Book review: Dissident Gardens, by Jonathan Lethem

The idea of The Great American Novel feels like an albatross around the neck of that country’s literature. Sooner or later every white middle-class male writer with any kind of reputation feels obliged to have a stab at it, usually with limited success. Eventually they think it’s time to pack away all the fun stuff like storytelling, energy and plot, and make some big state-of-the-nation address, telling people exactly how things stand in the good ol’ US of A. Interestingly, America’s women writers don’t tend to feel the obligation to grandstand so strongly, and their novels are usually all the better for that.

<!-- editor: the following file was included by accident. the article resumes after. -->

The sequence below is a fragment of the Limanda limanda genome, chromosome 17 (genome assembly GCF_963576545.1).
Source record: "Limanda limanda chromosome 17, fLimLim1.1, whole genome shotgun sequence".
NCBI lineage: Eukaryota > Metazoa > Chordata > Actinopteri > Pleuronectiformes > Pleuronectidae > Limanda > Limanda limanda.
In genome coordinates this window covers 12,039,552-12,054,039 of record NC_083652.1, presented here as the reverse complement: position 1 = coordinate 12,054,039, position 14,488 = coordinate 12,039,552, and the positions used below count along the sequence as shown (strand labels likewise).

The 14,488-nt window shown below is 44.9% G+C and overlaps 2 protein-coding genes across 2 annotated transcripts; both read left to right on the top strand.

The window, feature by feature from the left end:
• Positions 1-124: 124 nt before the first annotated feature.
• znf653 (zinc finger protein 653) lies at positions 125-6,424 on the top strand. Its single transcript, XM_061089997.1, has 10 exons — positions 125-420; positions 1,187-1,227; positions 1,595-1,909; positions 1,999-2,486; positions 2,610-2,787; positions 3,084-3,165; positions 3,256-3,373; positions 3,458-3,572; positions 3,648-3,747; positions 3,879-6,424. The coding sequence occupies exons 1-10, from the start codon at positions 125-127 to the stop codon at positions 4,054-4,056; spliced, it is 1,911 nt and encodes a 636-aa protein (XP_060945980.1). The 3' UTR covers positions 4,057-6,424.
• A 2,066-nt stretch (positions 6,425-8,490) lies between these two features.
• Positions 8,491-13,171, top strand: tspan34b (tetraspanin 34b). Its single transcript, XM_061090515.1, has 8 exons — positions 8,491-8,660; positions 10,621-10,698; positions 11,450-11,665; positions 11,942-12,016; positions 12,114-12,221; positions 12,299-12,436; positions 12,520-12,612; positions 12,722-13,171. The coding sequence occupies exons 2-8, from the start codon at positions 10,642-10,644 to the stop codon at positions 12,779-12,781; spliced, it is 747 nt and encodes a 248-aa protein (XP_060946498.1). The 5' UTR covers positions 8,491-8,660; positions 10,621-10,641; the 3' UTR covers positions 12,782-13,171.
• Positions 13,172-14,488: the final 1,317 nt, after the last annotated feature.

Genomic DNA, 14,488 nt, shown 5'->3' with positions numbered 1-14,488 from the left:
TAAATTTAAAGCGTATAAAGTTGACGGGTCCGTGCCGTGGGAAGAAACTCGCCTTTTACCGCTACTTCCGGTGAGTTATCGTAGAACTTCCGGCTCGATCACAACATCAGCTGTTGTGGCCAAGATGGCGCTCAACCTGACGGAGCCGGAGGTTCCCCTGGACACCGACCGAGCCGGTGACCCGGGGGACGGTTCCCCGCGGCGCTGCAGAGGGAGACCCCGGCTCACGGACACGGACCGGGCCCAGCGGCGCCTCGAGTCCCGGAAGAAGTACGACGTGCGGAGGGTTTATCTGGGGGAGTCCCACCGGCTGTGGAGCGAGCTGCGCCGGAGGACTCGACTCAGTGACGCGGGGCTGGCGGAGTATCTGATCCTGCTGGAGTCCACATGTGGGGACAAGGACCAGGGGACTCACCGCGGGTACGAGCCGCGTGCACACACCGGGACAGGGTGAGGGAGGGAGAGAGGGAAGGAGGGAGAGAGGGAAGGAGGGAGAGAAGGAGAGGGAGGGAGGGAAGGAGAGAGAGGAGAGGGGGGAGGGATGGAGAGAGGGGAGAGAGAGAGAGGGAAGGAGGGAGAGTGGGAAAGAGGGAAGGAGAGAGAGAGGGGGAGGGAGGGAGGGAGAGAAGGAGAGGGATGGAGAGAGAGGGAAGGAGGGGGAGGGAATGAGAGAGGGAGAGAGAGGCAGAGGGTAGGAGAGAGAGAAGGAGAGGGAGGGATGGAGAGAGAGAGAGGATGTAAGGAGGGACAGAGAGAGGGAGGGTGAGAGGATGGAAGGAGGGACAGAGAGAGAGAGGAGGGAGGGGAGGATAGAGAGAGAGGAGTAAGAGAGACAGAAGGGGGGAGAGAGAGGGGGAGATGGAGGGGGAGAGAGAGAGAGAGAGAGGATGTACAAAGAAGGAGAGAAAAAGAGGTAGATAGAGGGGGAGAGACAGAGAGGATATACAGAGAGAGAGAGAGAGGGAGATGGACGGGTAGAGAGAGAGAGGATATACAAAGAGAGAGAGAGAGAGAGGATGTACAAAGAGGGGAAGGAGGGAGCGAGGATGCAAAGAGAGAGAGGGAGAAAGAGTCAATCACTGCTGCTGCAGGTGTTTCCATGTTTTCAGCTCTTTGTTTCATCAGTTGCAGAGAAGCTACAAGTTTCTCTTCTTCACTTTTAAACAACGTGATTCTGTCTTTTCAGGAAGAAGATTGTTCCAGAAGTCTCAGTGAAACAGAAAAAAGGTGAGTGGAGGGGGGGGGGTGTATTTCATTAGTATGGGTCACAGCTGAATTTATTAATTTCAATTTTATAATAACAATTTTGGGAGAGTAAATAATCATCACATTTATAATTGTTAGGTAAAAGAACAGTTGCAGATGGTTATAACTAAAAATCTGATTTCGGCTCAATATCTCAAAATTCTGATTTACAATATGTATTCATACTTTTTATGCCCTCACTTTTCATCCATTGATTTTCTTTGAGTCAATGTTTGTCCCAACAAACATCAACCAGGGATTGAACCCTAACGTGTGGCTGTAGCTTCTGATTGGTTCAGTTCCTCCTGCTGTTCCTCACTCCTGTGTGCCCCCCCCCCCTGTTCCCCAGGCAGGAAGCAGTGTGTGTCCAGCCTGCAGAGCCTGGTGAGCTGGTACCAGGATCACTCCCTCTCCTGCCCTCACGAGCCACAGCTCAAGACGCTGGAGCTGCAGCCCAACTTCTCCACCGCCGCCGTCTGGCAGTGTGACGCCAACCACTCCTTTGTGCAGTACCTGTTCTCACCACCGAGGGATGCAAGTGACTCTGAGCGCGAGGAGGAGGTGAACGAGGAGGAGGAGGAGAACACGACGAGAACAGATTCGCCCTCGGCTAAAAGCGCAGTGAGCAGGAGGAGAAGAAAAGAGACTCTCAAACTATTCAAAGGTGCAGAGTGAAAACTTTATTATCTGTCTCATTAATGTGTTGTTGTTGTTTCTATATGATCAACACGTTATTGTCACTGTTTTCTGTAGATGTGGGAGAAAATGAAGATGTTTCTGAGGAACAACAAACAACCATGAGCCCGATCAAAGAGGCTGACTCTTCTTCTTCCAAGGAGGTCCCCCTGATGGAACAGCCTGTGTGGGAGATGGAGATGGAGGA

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Dissident Gardens, By Jonathan Lethem: Book review - insightful look at radical politics in New York

Music looms large for Jonathan Lethem. In the past, citing Walter Pater's dictum that "all art constantly aspires towards the condition of music", he has said that he tries to make his prose "as musical as I can".

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